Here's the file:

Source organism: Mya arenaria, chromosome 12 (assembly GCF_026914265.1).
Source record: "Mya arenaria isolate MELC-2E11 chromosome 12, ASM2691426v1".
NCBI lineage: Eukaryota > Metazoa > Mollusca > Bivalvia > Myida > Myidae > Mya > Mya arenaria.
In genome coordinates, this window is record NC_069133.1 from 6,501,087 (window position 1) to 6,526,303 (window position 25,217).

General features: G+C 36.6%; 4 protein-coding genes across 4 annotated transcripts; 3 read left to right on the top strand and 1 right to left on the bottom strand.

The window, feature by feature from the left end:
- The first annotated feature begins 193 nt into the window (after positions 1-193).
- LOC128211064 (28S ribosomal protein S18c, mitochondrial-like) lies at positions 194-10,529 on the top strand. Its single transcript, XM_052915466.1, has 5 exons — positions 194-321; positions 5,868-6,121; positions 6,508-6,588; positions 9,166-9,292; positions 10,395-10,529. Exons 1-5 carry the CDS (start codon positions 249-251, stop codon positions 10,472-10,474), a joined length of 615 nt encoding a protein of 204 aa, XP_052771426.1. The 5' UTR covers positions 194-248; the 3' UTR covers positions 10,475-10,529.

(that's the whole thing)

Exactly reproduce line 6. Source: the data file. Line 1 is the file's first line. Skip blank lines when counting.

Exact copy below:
The window, feature by feature from the left end: